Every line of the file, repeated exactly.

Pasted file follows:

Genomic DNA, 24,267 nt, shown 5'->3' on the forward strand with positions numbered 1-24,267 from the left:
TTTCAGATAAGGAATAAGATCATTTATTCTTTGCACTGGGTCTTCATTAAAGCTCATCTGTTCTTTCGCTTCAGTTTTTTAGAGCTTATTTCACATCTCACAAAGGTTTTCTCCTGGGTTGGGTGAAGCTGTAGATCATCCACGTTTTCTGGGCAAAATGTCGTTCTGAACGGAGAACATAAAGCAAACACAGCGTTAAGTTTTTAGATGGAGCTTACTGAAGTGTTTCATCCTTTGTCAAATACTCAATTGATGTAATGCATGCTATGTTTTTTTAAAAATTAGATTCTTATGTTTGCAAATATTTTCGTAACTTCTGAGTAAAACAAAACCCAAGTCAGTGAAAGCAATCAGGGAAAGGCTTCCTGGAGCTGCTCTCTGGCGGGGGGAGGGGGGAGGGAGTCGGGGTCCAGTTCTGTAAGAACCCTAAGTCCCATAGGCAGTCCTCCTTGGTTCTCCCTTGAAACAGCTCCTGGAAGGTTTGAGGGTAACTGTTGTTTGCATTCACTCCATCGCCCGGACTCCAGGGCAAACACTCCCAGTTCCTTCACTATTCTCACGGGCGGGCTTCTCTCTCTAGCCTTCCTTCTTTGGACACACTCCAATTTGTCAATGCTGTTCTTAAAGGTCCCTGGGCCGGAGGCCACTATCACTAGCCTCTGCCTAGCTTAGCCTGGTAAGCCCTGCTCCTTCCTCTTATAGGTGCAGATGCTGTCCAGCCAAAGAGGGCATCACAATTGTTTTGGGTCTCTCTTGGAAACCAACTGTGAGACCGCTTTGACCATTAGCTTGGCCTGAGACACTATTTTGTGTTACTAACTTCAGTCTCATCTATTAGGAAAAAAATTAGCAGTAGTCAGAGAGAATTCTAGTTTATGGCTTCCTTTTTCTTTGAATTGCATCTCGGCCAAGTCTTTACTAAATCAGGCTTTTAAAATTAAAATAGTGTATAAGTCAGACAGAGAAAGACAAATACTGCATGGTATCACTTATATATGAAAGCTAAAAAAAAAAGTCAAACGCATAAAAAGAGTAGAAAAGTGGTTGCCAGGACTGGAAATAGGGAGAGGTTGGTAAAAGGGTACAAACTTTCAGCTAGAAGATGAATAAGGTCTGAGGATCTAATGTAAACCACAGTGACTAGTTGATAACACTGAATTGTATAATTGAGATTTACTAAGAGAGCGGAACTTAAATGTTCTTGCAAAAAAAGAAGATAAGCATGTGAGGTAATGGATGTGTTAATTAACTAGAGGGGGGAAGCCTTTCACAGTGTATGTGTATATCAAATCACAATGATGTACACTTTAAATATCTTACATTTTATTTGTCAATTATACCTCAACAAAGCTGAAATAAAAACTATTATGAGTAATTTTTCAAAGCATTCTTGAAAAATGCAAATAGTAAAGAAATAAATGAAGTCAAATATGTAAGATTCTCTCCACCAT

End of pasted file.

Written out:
Genomic DNA, 24,267 nt, shown 5'->3' on the forward strand with positions numbered 1-24,267 from the left:
TTTCAGATAAGGAATAAGATCATTTATTCTTTGCACTGGGTCTTCATTAAAGCTCATCTGTTCTTTCGCTTCAGTTTTTTAGAGCTTATTTCACATCTCACAAAGGTTTTCTCCTGGGTTGGGTGAAGCTGTAGATCATCCACGTTTTCTGGGCAAAATGTCGTTCTGAACGGAGAACATAAAGCAAACACAGCGTTAAGTTTTTAGATGGAGCTTACTGAAGTGTTTCATCCTTTGTCAAATACTCAATTGATGTAATGCATGCTATGTTTTTTTAAAAATTAGATTCTTATGTTTGCAAATATTTTCGTAACTTCTGAGTAAAACAAAACCCAAGTCAGTGAAAGCAATCAGGGAAAGGCTTCCTGGAGCTGCTCTCTGGCGGGGGGAGGGGGGAGGGAGTCGGGGTCCAGTTCTGTAAGAACCCTAAGTCCCATAGGCAGTCCTCCTTGGTTCTCCCTTGAAACAGCTCCTGGAAGGTTTGAGGGTAACTGTTGTTTGCATTCACTCCATCGCCCGGACTCCAGGGCAAACACTCCCAGTTCCTTCACTATTCTCACGGGCGGGCTTCTCTCTCTAGCCTTCCTTCTTTGGACACACTCCAATTTGTCAATGCTGTTCTTAAAGGTCCCTGGGCCGGAGGCCACTATCACTAGCCTCTGCCTAGCTTAGCCTGGTAAGCCCTGCTCCTTCCTCTTATAGGTGCAGATGCTGTCCAGCCAAAGAGGGCATCACAATTGTTTTGGGTCTCTCTTGGAAACCAACTGTGAGACCGCTTTGACCATTAGCTTGGCCTGAGACACTATTTTGTGTTACTAACTTCAGTCTCATCTATTAGGAAAAAAATTAGCAGTAGTCAGAGAGAATTCTAGTTTATGGCTTCCTTTTTCTTTGAATTGCATCTCGGCCAAGTCTTTACTAAATCAGGCTTTTAAAATTAAAATAGTGTATAAGTCAGACAGAGAAAGACAAATACTGCATGGTATCACTTATATATGAAAGCTAAAAAAAAAAGTCAAACGCATAAAAAGAGTAGAAAAGTGGTTGCCAGGACTGGAAATAGGGAGAGGTTGGTAAAAGGGTACAAACTTTCAGCTAGAAGATGAATAAGGTCTGAGGATCTAATGTAAACCACAGTGACTAGTTGATAACACTGAATTGTATAATTGAGATTTACTAAGAGAGCGGAACTTAAATGTTCTTGCAAAAAAAGAAGATAAGCATGTGAGGTAATGGATGTGTTAATTAACTAGAGGGGGGAAGCCTTTCACAGTGTATGTGTATATCAAATCACAATGATGTACACTTTAAATATCTTACATTTTATTTGTCAATTATACCTCAACAAAGCTGAAATAAAAACTATTATGAGTAATTTTTCAAAGCATTCTTGAAAAATGCAAATAGTAAAGAAATAAATGAAGTCAAATATGTAAGATTCTCTCCACCAT